IT IS sad the Globe had nothing positive to say abut NASA’s space shuttle (“A long overdue, but bittersweet end to NASA’s shuttle program,’’ Editorial, July 8). Your editorial portrayed the whole program as a failure because of NASA’s inability to turn its many incredible engineering achievements into an inexpensive commodity. As if the space shuttle should somehow resemble the Delta Shuttle!
Each launch is a nearly miraculous feat of engineering. NASA not only built a fleet of shuttles, each comprising over 2 million parts, but made this miracle a regularly repeating event. Welcoming space travelers from 16 different nations, collecting invaluable scientific data, rescuing, repairing and retrieving satellites, deploying and servicing the Hubble telescope, constructing an entire space station, module by module - the shuttle has done it all.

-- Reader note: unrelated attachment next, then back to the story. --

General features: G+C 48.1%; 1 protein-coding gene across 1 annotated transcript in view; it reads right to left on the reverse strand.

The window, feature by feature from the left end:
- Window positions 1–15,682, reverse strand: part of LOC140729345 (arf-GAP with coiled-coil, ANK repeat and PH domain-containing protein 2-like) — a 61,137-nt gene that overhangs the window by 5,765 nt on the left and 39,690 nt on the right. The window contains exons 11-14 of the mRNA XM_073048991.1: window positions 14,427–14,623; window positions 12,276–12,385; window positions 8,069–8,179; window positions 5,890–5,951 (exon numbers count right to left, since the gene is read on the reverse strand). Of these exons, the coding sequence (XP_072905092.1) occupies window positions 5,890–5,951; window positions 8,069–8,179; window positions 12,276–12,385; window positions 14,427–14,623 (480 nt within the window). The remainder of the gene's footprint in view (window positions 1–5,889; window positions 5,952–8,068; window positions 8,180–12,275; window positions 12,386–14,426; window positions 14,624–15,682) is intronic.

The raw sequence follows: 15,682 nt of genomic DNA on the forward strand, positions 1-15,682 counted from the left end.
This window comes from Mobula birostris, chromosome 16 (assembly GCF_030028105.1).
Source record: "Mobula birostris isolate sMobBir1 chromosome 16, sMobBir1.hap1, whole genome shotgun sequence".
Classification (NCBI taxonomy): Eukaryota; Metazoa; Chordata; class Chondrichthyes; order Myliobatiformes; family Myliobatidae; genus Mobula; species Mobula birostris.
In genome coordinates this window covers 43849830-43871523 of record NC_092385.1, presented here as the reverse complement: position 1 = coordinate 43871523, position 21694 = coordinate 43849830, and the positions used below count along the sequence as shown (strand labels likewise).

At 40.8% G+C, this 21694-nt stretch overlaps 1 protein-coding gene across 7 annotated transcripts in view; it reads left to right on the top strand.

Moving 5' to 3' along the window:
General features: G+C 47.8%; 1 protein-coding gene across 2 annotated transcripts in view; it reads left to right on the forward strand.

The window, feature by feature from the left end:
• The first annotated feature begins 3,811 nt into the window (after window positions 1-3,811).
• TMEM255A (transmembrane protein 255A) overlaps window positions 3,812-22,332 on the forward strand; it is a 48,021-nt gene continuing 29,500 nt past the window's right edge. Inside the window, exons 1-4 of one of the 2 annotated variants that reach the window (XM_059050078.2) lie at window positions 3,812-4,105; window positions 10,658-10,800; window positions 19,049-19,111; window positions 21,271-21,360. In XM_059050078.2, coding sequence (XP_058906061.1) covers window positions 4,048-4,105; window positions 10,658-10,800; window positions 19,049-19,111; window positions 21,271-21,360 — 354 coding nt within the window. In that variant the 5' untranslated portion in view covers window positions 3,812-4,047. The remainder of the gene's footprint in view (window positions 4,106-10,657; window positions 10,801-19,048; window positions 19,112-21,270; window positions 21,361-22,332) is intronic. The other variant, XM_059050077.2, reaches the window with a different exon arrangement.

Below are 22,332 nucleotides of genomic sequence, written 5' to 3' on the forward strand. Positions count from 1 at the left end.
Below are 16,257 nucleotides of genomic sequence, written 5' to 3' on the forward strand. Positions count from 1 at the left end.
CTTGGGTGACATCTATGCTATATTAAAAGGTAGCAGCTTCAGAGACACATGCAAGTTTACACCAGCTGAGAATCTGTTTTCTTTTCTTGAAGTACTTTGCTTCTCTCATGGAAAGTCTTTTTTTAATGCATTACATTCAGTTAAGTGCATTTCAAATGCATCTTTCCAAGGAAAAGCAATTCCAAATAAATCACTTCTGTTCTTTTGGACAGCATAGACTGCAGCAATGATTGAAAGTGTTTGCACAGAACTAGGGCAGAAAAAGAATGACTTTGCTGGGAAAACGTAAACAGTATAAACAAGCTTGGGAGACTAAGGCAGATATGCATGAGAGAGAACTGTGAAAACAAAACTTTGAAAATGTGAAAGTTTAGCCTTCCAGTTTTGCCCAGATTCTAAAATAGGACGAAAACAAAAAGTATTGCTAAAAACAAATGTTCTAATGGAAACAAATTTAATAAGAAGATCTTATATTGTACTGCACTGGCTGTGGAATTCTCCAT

Of course it is expensive to do things in space that have never been done before. What a surprise! The hoped-for economies of a reusable shuttle proved elusive, and the commercial demand did not develop as anticipated. But to judge the program merely on cost, while disregarding the myriad benefits, not to mention the heroic sacrifices of the crews who did not return, is a gross misrepresentation of the true value of NASA’s shuttle program.
James A. Cochran